ETHAN - An Ethan girl is recovering at home from a major brain surgery brought on by what initially was thought to be "normal kid stuff."
"Sometimes leg pains aren't growing pains, and numbness isn't tendinitis," said LaRissa Donaldson, mother of 6-year-old Mia Miiller.
Leg pains often had disrupted Miiller's sleep, and her parents knew she had scoliosis, but it wasn't until her second year of dance and gymnastics classes that they realized they were dealing with a whole lot more.
"I noticed her balance just kept getting worse. She used to be really good (at plies), and then it was terrible," Donaldson said. "She used to do perfect somersaults, and then, all of a sudden, she was way off in no-man's land, and she couldn't stay on balance beams."
Thinking her daughter needed a spinal adjustment, Donaldson took her to the chiropractor in February. He noted that one of Miiller's shoulders drooped much lower than the other, and one side of her neck was significantly thicker. After referral to a pediatric orthopedist and an MRI, she was diagnosed with stage III, type I Arnold Chiari malformation, as well as stage III syringomyelia, which is a side effect of Chiari.
With Chiari, "a portion of the lower back-part of the brain (cerebellum) or the brainstem extends through an abnormal opening in the back of the skull," according to the Mayo Clinic.
Symptoms of type I Chiari start out small and become more noticeable as a patient ages. Often, it is not diagnosed until adolescence or adulthood.
"Chiari malformation type I is usually not associated with other neurological abnormalities, although it can cause neurological symptoms due to compression of the brainstem and spinal cord," according to the National Organization for Rare Disorders.
As with many type I Chiari patients, Miiller grew and met or exceeded every milestone doctors use to measure children's development as an infant and toddler.
But as she got bigger, so did the syrinx at the base of her brain, caused by the syringomyelia. This cyst-like pocket of cerebrospinal fluid can cause neurological symptoms, including the burning sensation that had been assumed to be growing pains when Miiller was a toddler. By the time it was found, the 15-millimeter cyst had tripled the width of Miiller's spinal column.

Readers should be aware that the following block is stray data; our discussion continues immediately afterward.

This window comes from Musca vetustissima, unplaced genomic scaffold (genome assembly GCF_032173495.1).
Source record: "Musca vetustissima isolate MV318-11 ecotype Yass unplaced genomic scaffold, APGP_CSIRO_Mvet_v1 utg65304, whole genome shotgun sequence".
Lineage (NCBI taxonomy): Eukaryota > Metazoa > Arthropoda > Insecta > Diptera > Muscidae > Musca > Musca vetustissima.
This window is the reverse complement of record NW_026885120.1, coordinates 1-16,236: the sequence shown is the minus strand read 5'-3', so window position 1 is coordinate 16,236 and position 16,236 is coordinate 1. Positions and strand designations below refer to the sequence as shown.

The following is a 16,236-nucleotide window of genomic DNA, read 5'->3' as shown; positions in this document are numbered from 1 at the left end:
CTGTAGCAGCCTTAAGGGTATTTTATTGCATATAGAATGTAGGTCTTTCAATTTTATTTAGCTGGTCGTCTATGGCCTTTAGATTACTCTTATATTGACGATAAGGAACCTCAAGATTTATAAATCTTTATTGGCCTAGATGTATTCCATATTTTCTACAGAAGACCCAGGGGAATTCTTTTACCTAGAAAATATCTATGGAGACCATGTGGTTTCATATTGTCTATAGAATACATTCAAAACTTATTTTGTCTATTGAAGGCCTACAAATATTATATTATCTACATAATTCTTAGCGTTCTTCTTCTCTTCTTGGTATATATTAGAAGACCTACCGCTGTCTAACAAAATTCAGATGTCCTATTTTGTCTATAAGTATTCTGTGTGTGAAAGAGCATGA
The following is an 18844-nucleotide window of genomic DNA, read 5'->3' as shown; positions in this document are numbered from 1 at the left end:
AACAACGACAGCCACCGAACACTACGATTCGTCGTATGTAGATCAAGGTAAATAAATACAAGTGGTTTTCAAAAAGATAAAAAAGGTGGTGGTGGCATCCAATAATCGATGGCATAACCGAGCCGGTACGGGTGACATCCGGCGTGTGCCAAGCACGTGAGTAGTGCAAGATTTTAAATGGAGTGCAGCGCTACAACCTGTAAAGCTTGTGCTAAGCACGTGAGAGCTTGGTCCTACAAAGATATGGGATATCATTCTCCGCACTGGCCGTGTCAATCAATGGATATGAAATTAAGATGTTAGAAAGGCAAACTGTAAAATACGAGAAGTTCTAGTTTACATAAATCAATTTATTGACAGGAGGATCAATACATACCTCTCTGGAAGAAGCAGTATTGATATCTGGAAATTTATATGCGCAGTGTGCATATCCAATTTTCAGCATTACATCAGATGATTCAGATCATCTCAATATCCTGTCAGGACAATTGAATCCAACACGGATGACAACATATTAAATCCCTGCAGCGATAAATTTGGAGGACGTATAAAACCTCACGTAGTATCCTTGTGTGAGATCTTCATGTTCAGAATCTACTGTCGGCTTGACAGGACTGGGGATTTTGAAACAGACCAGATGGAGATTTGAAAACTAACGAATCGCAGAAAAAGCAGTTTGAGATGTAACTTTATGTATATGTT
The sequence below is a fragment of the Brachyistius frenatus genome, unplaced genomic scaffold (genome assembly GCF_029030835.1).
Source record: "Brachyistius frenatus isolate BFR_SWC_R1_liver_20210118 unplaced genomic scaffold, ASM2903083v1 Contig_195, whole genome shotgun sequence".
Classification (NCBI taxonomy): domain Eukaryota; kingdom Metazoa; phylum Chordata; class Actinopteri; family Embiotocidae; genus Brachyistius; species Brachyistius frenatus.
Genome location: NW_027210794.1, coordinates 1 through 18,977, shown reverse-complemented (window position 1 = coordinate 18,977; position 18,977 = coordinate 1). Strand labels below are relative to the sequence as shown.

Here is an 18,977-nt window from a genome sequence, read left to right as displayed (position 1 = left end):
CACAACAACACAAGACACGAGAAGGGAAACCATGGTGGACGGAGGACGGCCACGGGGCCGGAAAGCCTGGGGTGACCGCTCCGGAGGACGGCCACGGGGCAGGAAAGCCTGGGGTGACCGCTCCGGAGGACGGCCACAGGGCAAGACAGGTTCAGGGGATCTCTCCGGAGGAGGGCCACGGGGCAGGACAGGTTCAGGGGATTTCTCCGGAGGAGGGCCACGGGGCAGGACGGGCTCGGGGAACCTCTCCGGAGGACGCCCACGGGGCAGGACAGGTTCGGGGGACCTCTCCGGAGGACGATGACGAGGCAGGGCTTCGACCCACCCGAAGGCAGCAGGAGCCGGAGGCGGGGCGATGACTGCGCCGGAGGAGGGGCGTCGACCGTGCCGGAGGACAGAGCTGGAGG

"She's got one of the larger ones that they've seen" in Sioux Falls, Donaldson said, adding that syrinxes can be larger in adults who are unaware of their condition. "For her to have one that big at this young of an age ... we had to do surgery" right away, because even the smallest of traumas to her head and neck could have paralyzed her.
On April 30, Miiller was admitted to Sanford Children's Hospital for the hour-long decompression procedure to remove a section of the base of her skull and her first vertebra. Her neurosurgeon also drained the syrinx, patched her spinal cord and cauterized her cerebral tonsils, in the hope that it would shrink her brain back up into her skull. The recovery was tough.
"They were very open with us that this is a painful procedure, because they're cutting through the big muscles in the neck," Donaldson said.
"The first two days in intensive care, all she did was cry in pain," Miiller's father, Ron Miiller, added.
"It was horrible to watch," Donaldson recalled.
Though Miiller suffered a leak of her cerebrospinal fluid, caused by the pressure in her head from vomiting due to a combination of pain, anesthesia and narcotics, she was released from the hospital on the fourth day following her procedure. Now, she battles migraine-like headaches early and late in the day, and she takes a pill to reduce her body's CSF production.
"We know when it's time for her medicine because" the headache increases and the fluid creates a lump at the base of her skull that moves up and toward her eyebrows, Donaldson said.
Miiller's last day with her kindergarten classmates at Ethan Elementary was April 29, the day before her procedure. Her family has helped her with worksheets, and she will make up more schoolwork in July. She plans have a low-key summer, avoiding any activity that could jolt her head or spine. She is unable to run, climb, swing, ride bike, jump rope, play ball or do most things that children do during vacation months. Instead, she spends her days reading, playing games, watching movies and using the family's iPad, in the hope that her CSF leak will heal itself and she can resume a normal lifestyle by the time her class begins first grade in August.